Lawsuit: Some female Uber passengers have 'endured rape, physical violence' from drivers

Gladys Abbott
November 16, 2017

Uber must make drastic changes to prevent another female rider from harm.

Two women filed a lawsuit [complaint, PDF] against Uber on Tuesday in a San Francisco federal court alleging that they had been sexually assaulted by their Uber drivers. The lawsuit also argues that the ride-sharing company misrepresents the safety of being an Uber passenger in general. "These allegations are important to us and we take them very seriously", the ride-hailing firm said in a statement.

"Uber has done everything possible to continue using low-priced, woefully inadequate background checks on drivers and has failed to monitor drivers for any violent or inappropriate conduct after they are hired", the lawsuit reads.

USA Today reported that the women are alleging that Uber's lax screening of its drivers has subjected thousands of female passengers to a range of sexual harassment or sex assault. The complaint cites accounts of assault by Uber drivers shared as part of the #MeToo movement; failures of background checks, including the registration as an Uber driver of the truck driver in the terrorist attack in NY on October 31; the debate over whether Uber drivers are employees of Uber; and misleading advertising from Uber about "safe rides".

Uber has yet to comment on the lawsuit.

Uber Hit With Another Sexual Assault Lawsuit

It seeks safety measures including driver background checks using fingerprints and a panic button for the Uber app that alerts the company and police.

The suit further alleged that as a way of protecting itself from requirements that a transportation company would be required to fulfill, Uber instead has called itself a technology platform thus giving it the ability to avoid regulations that govern drivers for limousine or taxi companies. "Uber has created a system for bad actors to gain access to vulnerable victims". The plaintiffs insisted that these issues are affecting legitimate drivers, not the "rogue" ones. "Specifically drivers have the means and opportunity to veer off route without detection, trap passengers inside their vehicles and commit physical and sexual violence without witnesses".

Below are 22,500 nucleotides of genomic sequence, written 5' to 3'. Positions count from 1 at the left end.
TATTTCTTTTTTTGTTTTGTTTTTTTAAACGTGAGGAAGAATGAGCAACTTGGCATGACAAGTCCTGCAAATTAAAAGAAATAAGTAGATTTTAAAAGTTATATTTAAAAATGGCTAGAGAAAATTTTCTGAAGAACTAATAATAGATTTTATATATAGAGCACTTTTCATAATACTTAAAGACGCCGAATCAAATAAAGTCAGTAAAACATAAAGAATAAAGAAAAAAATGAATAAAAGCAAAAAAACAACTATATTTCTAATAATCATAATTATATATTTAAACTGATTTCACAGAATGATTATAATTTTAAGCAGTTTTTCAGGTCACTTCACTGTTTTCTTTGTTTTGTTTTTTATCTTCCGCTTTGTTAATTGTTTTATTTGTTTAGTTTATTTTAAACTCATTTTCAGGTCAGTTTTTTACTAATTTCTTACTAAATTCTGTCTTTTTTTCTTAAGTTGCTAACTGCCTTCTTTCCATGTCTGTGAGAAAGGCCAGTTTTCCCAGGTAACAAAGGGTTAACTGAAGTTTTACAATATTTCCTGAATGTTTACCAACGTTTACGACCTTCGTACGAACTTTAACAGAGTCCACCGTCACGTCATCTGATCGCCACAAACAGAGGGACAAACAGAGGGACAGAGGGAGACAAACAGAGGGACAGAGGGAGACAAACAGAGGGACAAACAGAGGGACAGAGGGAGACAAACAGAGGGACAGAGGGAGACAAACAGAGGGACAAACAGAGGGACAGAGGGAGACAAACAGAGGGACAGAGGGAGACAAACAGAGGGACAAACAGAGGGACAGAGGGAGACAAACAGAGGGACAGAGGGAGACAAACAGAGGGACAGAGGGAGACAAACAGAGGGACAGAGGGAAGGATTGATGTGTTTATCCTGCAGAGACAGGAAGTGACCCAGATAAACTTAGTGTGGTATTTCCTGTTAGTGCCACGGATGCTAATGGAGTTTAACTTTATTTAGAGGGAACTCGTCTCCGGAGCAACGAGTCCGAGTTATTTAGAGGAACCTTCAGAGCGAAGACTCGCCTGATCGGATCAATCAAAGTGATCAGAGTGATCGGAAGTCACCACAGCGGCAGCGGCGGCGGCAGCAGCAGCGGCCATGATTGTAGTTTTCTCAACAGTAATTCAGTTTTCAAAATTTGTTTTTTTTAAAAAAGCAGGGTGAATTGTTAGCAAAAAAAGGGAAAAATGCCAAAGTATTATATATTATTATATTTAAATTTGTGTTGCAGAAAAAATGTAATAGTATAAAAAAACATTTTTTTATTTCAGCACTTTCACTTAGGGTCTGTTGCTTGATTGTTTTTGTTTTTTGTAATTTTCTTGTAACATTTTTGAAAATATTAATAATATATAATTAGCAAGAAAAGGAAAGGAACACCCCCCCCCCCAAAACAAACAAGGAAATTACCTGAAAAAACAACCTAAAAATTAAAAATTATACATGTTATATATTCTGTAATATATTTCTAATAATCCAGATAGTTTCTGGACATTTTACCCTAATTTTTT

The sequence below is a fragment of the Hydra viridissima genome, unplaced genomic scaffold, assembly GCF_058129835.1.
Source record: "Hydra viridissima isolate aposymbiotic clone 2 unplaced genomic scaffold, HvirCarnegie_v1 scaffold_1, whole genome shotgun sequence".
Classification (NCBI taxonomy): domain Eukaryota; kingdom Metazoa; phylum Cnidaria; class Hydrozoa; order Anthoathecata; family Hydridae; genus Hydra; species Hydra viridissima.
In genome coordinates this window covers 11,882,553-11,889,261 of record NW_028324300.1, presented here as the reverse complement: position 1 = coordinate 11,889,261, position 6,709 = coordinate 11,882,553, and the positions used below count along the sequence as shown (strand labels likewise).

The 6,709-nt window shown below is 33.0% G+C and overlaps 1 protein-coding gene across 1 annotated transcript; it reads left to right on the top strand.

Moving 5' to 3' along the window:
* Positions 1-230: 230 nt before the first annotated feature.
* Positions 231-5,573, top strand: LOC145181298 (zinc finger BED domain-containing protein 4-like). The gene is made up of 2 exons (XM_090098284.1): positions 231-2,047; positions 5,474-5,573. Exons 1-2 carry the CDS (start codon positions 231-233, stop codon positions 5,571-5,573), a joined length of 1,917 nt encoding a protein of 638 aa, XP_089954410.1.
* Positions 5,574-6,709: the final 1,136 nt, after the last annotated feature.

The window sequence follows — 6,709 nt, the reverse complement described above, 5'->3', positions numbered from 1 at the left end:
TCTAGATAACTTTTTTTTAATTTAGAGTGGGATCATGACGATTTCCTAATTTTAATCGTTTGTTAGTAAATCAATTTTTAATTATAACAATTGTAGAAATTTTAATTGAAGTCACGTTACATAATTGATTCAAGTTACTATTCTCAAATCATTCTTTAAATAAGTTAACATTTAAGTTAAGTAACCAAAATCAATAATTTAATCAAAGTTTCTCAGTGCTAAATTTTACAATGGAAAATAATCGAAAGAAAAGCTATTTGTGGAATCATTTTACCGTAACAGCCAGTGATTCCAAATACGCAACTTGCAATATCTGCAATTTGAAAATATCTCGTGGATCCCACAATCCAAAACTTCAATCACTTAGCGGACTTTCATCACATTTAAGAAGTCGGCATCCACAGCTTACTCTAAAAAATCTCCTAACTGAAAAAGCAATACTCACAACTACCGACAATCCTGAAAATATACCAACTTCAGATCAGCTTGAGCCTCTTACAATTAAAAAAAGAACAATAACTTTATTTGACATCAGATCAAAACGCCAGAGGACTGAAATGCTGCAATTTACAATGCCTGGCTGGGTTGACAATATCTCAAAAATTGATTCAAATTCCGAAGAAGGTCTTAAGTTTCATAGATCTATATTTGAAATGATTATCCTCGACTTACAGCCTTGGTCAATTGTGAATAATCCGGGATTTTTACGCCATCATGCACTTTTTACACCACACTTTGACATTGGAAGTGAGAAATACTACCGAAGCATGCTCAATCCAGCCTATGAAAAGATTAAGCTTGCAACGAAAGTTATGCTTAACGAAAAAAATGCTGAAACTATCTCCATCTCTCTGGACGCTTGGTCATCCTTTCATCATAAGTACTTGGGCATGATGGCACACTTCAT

Earlier this month, Uber pledged $5 million during the next five years to fund sexual assault prevention groups as well as train its own employees.

And it recounts a handful of sexual assaults involving Uber drivers among several hundred that have been described in news reports in recent years. The Uber driver was charged with "Rape by use of drugs".

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Other reports by LeisureTravelAid

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